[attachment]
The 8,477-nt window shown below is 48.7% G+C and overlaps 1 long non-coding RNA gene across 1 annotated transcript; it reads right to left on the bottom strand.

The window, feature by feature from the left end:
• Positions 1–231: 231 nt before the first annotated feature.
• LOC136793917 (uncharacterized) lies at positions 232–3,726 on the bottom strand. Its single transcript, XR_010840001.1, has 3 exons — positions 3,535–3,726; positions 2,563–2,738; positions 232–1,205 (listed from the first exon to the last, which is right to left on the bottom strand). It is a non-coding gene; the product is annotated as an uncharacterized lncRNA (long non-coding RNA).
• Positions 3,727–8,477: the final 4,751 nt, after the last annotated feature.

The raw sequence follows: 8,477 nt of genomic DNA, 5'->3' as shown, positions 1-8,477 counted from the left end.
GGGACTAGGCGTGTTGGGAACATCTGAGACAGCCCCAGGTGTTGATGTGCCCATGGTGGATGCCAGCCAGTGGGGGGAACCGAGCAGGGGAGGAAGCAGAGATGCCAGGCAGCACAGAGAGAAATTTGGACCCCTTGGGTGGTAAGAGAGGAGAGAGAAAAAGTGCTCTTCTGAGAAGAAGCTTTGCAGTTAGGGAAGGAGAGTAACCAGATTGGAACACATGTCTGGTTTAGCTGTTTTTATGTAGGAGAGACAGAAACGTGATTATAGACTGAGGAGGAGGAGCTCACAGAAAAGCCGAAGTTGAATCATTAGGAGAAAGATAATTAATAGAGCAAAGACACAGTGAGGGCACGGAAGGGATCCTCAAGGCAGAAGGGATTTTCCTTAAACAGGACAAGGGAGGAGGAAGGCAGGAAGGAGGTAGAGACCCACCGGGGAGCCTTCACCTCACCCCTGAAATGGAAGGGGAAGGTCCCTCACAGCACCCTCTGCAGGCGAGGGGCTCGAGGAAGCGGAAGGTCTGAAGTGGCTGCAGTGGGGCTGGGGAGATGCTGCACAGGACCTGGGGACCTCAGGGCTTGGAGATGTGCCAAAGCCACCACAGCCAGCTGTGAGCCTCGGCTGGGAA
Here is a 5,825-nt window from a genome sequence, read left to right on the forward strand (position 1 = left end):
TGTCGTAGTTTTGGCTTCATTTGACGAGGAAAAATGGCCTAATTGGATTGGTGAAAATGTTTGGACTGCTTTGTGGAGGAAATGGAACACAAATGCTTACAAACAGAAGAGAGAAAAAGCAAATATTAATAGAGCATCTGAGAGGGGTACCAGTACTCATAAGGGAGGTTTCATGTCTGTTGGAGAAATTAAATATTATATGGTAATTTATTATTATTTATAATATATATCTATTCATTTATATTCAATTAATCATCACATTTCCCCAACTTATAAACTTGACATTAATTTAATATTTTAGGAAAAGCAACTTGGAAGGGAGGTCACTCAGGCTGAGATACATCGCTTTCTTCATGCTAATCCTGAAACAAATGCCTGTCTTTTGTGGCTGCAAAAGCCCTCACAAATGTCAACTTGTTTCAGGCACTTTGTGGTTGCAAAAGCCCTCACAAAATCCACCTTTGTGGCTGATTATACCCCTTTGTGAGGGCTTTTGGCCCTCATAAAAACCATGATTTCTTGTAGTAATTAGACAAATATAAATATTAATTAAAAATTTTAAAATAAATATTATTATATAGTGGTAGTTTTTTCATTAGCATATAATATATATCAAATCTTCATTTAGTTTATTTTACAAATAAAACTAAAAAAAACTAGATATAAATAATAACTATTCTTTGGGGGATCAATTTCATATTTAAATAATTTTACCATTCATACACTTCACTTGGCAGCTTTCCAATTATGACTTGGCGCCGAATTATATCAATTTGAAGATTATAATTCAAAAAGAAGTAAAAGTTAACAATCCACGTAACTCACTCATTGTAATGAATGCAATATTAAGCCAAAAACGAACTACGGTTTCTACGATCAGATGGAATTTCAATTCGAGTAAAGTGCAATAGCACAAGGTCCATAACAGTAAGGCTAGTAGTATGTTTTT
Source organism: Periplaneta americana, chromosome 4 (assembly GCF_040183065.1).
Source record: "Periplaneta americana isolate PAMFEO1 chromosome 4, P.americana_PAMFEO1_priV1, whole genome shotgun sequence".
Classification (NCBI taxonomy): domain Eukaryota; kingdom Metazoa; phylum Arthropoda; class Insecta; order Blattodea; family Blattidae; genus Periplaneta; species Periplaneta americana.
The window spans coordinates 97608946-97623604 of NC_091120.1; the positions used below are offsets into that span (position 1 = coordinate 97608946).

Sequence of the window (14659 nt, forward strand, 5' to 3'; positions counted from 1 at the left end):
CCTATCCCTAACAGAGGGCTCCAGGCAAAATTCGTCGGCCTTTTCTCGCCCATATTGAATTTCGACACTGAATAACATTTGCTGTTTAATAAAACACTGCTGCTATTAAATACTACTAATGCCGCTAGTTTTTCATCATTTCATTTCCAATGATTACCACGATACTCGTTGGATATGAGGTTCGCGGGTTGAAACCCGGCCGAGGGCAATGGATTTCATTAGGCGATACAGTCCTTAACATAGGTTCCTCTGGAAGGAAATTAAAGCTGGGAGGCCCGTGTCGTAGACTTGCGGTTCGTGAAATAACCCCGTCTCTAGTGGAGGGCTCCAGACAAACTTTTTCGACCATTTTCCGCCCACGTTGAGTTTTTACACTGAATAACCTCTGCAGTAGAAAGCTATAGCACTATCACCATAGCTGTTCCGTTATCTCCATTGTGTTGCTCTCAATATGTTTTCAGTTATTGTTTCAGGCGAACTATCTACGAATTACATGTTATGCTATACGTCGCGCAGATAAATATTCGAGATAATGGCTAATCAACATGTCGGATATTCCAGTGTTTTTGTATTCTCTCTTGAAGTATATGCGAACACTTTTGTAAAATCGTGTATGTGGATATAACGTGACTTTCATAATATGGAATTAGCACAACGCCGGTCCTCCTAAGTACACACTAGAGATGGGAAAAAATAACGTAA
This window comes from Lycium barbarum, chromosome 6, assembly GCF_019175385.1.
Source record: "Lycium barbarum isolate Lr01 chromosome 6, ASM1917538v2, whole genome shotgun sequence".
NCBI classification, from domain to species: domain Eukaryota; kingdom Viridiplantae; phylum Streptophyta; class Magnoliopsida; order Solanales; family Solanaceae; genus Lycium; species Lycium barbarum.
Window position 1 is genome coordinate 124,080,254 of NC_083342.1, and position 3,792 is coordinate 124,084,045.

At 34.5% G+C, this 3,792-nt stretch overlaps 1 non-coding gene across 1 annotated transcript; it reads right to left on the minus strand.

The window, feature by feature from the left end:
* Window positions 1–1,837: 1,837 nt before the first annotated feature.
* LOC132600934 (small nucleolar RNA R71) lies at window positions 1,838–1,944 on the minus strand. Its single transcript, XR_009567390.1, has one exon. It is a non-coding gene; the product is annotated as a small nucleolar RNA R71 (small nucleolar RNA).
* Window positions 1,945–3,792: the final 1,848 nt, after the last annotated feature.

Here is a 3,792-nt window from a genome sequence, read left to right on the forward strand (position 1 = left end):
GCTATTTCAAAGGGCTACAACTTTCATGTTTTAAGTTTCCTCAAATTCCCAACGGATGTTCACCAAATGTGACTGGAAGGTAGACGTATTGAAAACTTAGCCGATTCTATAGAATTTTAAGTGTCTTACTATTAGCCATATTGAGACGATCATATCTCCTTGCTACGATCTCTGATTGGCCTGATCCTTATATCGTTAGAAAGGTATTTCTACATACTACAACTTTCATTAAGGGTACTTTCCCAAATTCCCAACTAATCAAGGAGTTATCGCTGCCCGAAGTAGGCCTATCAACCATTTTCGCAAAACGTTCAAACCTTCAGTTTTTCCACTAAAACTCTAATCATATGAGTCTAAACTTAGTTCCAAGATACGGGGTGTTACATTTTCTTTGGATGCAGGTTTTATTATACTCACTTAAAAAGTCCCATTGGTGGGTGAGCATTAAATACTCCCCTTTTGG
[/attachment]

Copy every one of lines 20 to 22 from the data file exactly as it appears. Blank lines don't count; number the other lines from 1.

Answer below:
At 34.5% G+C, this 3,792-nt stretch overlaps 1 non-coding gene across 1 annotated transcript; it reads right to left on the minus strand.

The window, feature by feature from the left end:
* Window positions 1–1,837: 1,837 nt before the first annotated feature.